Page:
Sixteen Years A Stranger
Posted on December 17, 2013
My eyes blink away unexpected tears
And my voice trembles,
As I absorb the news
Over a long-distance phone call.

We were strangers for a lifetime.
Our distant natures, our mutual respect,
Created a cradling familiarity
That only people like us know.

You sat with me,
Silently, obediently,
As my wife left and my heart broke
Into millions of irreparable pieces.

And you kept coming back,
Even when I forgot to let you in that day,
And after throwing away your old toys,
And after I got you fixed.

Then I hear the horror of your discovery,
The aloofness of the uninterested,
The disgust from the bothered,
Shame disguised in a chuckle or two.

Hastily, they shoved your body into the trash,
To keep the rotting stench away,
Like a withered white rose
Overhanging a moss-filled vase.

I held in the whimpers.
After all, you were only an accessory,
Not the center of my life,
Not my most faithful companion.

You were "just a pet."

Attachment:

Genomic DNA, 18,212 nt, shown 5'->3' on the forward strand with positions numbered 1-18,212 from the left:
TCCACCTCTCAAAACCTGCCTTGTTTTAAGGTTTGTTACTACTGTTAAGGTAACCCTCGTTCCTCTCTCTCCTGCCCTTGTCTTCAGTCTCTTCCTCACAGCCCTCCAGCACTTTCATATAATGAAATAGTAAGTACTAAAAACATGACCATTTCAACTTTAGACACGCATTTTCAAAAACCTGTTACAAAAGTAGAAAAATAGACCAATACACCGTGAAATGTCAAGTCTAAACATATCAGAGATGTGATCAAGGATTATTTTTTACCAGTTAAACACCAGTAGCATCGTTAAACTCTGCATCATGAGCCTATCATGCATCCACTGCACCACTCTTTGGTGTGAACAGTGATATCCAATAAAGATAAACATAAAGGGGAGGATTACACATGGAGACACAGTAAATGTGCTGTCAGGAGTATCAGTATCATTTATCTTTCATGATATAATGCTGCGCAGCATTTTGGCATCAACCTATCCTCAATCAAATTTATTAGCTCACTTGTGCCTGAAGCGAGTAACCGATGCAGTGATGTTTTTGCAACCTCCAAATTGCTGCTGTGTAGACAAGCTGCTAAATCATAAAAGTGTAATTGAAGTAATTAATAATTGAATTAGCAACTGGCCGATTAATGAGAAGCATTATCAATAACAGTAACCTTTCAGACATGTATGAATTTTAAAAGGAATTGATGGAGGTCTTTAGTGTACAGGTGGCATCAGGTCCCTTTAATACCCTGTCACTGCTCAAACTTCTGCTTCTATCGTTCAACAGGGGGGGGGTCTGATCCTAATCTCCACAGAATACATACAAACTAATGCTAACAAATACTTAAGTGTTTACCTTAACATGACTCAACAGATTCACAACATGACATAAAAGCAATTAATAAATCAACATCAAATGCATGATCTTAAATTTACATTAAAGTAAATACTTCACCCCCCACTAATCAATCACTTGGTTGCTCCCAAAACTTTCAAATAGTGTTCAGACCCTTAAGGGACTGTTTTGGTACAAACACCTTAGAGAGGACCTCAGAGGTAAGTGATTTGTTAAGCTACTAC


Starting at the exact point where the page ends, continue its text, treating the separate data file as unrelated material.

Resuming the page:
What were they to do?
They never understood us.
Why argue with them now?

Soon, I'll go home to an empty space,
With no one to feed,
Or nuzzle at my feet when I arrive,
Or miss me when I'm gone.

I'll give you my respect and prayers,
As I did with your two sisters last year.
I'll bury what I have left of you:
A few toys and memories of us.


A tribute to a friend's loss of his 16-year-old cat while he's vacationing with me and my family in the U.S. She had been with him throughout his entire adulthood, through gloriously sunny days and nightmarish typhoons. The news of how his family handled the discovery and how they took care of his pet's remains really shocked me. His reaction was almost unbearable. I was so angry at his family, who didn't care much about his cat, but I had to hold it in. What good would it do? Nothing can be undone.

Well, that prompted this piece. I started out enraged, almost shouting as I hammered the keys on my laptop, but as I thought about what he's going to have to go through when he gets home, expecting a welcome and receiving none, I softened up. Still a sad ending.


  1. My dogs are my children, truly. My heart just ached when I read this. How awful! I'm pretty tough, and I've been through some narly times, but I can't even handle the thought of losing one of my pups . . .

    1. I had a dog growing up and when he died at 15 we were all heartbroken. It took a while to stop calling him whenever we'd open the front door. They just become part of your life. And anything that's part of your life for that long will cause a sharp pain when it's gone. My mom never wanted another dog after that, it was just too painful for her.


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